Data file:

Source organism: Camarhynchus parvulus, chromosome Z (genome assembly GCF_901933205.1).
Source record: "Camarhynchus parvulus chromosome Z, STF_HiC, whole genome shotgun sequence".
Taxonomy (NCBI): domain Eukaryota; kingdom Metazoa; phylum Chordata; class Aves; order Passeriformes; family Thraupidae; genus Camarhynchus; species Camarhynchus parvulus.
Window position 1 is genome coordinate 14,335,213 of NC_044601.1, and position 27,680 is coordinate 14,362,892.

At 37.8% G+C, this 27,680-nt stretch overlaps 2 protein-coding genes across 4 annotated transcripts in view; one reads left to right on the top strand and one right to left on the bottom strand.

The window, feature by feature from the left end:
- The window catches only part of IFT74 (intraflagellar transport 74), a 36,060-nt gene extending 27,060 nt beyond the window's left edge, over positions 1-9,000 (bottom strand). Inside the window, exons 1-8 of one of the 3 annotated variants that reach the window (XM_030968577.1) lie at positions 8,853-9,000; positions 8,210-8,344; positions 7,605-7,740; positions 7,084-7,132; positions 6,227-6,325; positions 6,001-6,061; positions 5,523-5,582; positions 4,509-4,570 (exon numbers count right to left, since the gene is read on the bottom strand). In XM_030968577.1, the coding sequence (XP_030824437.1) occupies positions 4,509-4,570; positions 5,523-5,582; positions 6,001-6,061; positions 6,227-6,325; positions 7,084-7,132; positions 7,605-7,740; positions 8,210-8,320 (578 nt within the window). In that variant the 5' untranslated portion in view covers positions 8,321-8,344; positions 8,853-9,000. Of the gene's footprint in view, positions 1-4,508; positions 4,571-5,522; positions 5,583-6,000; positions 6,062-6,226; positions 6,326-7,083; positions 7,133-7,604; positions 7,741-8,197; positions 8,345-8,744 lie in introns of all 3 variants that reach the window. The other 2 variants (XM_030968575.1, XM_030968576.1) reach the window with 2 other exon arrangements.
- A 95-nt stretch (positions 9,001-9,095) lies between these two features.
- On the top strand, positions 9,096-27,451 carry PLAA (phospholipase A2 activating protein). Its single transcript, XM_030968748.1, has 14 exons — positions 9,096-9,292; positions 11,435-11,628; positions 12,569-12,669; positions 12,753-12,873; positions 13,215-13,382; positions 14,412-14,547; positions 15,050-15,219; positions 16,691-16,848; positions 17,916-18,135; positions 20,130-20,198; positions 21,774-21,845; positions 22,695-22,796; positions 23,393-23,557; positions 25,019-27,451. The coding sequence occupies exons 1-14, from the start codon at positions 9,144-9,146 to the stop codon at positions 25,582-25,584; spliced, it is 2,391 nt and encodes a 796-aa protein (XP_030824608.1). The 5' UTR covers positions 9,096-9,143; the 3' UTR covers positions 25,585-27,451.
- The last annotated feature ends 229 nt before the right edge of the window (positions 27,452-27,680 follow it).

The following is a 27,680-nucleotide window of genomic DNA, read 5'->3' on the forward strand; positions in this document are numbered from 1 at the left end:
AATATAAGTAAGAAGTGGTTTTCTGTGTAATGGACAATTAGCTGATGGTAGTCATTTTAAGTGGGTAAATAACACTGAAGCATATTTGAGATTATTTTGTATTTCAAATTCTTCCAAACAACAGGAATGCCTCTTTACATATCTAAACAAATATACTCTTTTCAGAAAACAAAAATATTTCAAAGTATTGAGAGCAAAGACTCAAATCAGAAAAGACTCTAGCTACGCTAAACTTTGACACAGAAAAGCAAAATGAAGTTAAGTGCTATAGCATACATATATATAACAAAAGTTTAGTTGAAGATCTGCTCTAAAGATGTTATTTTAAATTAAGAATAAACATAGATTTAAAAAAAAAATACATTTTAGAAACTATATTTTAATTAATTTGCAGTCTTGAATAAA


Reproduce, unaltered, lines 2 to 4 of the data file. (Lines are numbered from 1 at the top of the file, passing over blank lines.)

Source record: "Camarhynchus parvulus chromosome Z, STF_HiC, whole genome shotgun sequence".
Taxonomy (NCBI): domain Eukaryota; kingdom Metazoa; phylum Chordata; class Aves; order Passeriformes; family Thraupidae; genus Camarhynchus; species Camarhynchus parvulus.
Window position 1 is genome coordinate 14,335,213 of NC_044601.1, and position 27,680 is coordinate 14,362,892.